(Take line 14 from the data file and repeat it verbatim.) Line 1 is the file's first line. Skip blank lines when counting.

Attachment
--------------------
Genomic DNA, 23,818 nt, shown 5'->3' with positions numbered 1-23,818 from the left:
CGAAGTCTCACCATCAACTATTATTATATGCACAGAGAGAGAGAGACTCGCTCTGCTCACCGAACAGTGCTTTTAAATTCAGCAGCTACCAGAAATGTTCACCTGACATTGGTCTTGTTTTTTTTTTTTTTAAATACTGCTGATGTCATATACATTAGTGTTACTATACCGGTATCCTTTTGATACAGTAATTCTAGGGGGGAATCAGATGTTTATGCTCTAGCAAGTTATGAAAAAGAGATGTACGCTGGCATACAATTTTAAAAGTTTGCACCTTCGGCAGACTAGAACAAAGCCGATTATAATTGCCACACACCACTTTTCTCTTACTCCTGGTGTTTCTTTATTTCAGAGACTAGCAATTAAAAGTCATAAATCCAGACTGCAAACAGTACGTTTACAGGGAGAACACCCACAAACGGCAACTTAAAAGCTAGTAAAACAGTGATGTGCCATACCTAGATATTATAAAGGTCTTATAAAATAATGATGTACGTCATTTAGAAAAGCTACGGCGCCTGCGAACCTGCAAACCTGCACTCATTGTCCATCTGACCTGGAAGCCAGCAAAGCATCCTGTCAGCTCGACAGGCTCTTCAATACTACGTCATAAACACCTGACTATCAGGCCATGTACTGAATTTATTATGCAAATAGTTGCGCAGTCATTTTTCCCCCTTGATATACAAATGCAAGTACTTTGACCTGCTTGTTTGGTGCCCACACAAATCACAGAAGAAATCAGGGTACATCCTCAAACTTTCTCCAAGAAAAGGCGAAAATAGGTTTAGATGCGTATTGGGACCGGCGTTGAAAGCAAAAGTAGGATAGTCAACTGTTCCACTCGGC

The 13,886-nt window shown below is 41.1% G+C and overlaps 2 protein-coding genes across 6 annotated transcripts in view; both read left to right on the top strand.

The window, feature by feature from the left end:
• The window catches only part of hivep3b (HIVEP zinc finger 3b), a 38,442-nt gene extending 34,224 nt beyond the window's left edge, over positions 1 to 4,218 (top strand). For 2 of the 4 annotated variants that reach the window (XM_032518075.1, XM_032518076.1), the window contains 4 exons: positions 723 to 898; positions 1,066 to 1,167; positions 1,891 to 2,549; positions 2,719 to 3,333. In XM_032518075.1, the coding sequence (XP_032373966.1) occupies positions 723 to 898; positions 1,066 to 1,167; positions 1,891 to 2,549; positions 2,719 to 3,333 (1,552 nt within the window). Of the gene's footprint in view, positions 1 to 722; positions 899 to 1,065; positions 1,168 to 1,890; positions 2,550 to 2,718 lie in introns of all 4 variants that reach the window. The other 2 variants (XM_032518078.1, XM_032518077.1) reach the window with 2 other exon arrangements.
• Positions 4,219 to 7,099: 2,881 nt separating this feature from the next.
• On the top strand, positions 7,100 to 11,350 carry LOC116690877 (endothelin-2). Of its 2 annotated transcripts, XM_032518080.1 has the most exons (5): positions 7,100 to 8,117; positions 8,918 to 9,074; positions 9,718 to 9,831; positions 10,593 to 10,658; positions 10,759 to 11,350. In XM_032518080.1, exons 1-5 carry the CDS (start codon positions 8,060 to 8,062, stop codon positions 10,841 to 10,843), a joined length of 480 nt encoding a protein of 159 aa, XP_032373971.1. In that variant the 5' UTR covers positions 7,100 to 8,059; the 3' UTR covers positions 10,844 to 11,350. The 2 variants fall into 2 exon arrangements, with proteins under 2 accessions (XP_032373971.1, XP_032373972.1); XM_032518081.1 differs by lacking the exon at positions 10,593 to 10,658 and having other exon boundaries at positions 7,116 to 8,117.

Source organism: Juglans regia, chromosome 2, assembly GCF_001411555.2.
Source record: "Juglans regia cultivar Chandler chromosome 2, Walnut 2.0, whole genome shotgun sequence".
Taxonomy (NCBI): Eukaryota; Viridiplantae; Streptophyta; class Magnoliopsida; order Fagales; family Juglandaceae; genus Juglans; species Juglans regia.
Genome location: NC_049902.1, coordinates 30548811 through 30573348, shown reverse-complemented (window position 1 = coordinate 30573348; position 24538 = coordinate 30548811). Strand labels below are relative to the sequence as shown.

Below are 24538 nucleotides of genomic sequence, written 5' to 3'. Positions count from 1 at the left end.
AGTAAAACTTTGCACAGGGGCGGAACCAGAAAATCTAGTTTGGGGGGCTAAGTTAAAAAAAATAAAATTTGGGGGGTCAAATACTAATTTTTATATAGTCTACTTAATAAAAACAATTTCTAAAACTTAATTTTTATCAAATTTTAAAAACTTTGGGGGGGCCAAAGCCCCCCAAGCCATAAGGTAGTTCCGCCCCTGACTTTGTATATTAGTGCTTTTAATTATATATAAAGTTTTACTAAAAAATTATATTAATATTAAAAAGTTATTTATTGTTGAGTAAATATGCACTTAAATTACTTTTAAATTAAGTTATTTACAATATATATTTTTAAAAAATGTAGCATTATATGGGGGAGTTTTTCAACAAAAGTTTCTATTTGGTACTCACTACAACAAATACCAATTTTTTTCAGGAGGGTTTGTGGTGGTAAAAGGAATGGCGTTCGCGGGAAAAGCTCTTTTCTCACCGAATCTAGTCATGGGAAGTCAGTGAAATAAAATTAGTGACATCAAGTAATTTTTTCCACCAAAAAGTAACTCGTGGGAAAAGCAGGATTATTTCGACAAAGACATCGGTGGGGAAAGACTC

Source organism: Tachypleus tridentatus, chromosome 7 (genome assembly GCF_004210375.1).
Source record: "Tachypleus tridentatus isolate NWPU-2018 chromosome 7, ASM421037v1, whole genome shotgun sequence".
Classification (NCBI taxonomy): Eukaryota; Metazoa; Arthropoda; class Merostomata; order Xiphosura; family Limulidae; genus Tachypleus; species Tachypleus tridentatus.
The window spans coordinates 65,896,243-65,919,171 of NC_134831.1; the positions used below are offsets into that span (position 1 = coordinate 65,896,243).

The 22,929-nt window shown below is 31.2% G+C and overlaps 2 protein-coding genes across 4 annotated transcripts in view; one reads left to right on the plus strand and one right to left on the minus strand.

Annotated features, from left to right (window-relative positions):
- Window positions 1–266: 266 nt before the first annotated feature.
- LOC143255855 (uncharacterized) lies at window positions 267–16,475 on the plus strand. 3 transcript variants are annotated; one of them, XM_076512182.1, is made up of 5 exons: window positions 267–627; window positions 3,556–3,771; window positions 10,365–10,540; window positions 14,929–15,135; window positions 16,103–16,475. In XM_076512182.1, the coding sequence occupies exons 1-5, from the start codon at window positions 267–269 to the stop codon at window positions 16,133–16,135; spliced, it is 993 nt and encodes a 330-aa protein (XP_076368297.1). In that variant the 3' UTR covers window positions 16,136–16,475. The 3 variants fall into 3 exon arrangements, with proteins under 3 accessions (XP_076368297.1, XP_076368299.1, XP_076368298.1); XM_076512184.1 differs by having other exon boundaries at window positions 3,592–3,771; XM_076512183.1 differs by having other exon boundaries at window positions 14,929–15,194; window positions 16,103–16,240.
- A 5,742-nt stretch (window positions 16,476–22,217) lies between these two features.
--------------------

Source organism: Tachypleus tridentatus, chromosome 7 (genome assembly GCF_004210375.1).